I wouldn’t be home for months.

The guilt I felt, and still feel today, is a part of my life.

In reality, my re-deployment to Iraq was just an extreme case of what many special needs fathers endure every day. When we wander out the door to go to work or to take a business trip or heaven forbid, take a few hours to enjoy ourselves with friends, the guilt of the load we’ve left behind for others to carry is crushing.

The most common complaint that we hear from special needs mothers is that their partners don’t support them enough. The second is that their partners won’t ever take any time to care for or enjoy themselves. And that they’re living with someone miserable as a result.

The culprit for the first complaint is usually denial. The culprit for the second is guilt. Which means that somewhere between acceptance and resilience is dealing with the mountain of guilt you’re living under.

Step one, is being honest with yourself about how present you are in your family’s life. If you can answer that question honestly and live with the answer, then the second step is asking your spouse or partner to be clear and honest about their needs for support. And then meeting them.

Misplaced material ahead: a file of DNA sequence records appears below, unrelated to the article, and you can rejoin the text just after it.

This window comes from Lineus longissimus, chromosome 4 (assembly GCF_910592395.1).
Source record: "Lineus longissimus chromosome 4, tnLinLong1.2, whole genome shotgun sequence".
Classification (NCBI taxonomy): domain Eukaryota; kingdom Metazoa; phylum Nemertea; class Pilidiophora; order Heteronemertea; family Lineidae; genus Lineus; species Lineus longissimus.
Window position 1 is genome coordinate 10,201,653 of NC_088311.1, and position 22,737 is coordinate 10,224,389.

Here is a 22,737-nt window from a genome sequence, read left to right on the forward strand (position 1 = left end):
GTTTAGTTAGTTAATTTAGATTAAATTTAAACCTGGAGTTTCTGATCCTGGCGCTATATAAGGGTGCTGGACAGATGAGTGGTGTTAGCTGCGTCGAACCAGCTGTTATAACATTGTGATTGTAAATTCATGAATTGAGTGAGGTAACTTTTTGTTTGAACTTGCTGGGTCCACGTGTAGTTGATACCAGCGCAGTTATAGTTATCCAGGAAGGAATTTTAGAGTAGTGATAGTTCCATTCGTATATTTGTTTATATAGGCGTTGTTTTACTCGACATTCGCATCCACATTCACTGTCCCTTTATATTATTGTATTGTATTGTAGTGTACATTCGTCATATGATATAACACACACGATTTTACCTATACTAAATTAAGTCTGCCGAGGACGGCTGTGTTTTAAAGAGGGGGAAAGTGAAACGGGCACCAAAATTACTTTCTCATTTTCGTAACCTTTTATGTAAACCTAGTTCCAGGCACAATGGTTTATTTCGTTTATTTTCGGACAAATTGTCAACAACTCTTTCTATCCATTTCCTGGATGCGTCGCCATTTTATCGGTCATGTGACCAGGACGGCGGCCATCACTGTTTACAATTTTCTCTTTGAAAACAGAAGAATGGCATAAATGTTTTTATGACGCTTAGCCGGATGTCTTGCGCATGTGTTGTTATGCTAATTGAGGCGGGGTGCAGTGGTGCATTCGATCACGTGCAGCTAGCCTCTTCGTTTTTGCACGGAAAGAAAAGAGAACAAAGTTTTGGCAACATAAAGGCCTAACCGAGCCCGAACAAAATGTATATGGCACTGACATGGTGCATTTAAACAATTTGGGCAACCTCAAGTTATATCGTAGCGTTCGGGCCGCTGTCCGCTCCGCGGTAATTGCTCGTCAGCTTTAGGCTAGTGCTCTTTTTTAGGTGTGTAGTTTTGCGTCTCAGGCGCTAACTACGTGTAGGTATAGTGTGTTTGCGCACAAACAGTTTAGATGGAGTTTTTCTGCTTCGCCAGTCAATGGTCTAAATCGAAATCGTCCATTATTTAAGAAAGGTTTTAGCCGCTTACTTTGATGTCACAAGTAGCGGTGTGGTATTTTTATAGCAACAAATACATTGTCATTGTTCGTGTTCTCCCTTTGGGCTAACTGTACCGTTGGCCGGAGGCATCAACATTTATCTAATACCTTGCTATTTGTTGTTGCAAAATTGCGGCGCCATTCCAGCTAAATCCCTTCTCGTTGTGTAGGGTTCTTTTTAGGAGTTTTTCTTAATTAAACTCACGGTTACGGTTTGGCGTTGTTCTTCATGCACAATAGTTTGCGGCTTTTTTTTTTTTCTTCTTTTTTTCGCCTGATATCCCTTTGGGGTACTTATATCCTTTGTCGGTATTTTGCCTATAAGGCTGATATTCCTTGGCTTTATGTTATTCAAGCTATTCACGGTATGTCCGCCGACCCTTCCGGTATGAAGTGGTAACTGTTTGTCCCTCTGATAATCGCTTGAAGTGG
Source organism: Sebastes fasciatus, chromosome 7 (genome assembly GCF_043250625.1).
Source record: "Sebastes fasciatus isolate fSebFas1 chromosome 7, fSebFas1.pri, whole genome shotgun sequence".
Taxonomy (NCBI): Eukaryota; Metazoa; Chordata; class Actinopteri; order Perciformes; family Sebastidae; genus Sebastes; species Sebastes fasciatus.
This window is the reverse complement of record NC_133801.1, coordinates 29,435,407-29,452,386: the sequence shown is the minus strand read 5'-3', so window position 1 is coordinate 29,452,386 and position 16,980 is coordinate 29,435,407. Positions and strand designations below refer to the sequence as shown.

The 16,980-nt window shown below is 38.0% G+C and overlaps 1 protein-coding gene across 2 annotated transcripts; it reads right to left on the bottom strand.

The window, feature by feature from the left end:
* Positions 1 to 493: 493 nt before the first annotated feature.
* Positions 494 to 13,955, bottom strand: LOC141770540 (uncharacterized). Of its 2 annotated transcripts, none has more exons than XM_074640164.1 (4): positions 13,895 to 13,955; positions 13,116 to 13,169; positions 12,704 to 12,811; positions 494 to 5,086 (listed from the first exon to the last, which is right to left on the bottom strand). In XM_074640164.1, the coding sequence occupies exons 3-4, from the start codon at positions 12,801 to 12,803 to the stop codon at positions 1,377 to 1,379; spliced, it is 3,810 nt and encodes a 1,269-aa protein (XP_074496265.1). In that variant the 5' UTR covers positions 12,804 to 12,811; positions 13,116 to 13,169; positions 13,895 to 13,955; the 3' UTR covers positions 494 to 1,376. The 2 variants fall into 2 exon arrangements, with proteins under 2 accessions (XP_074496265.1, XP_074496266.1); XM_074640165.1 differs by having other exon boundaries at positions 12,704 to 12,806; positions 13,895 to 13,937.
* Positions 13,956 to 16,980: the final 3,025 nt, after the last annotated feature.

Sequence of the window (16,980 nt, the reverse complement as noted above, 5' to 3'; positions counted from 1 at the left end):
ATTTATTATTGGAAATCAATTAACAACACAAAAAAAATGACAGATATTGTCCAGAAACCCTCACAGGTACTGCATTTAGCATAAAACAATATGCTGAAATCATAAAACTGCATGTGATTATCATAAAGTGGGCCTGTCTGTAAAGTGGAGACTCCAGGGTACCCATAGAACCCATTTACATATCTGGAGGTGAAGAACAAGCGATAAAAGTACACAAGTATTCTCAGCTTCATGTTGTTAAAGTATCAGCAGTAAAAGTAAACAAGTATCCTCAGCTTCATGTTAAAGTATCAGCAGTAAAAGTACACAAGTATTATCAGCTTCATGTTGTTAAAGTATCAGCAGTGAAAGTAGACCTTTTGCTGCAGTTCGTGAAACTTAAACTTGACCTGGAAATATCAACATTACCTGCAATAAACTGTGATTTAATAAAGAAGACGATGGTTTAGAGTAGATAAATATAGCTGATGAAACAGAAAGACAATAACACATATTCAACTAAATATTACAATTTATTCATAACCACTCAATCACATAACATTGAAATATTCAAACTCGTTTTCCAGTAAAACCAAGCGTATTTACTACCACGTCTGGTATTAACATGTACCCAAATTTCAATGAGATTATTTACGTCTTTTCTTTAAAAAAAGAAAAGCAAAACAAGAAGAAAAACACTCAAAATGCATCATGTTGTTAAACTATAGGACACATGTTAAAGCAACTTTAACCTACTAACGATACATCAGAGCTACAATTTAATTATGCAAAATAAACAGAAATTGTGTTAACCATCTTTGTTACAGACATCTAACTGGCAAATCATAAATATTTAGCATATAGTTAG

If you’ve done both of those things, the only thing left to do, is put down the pack.

The guilt that erodes the soul of special needs fathers is a brutally toxic force in the dynamic of special needs families. The longer you carry it around, the harder it is to shake.

9. Hope

I have this recurring dream that my son walks into my room, stops a few steps inside the doorway and starts talking to me. I don’t ever remember what he says. But he’s talking. We’re having a conversation. And then it’s over.

Just like that.

I don’t have it often. But every once in a while it wanders into my life. I know why. I want to talk with my son. Not to him. Or at him. I want to talk with him.

I want to know the sharp edges and soft details of his mind. I want to know what he loves and what he just likes or what makes him feel sad or happy or what he finds ironic.

But I can’t.

Somewhere, there’s a flicker of hope that one day I will though. And that flicker, is good.

Hope, no matter what anyone tells you, is good. It’s not dangerous. It’s not a double edged sword. It’s not something for someone else whose life has not been unfairly cast into the hard and often thankless journey of special needs parenting.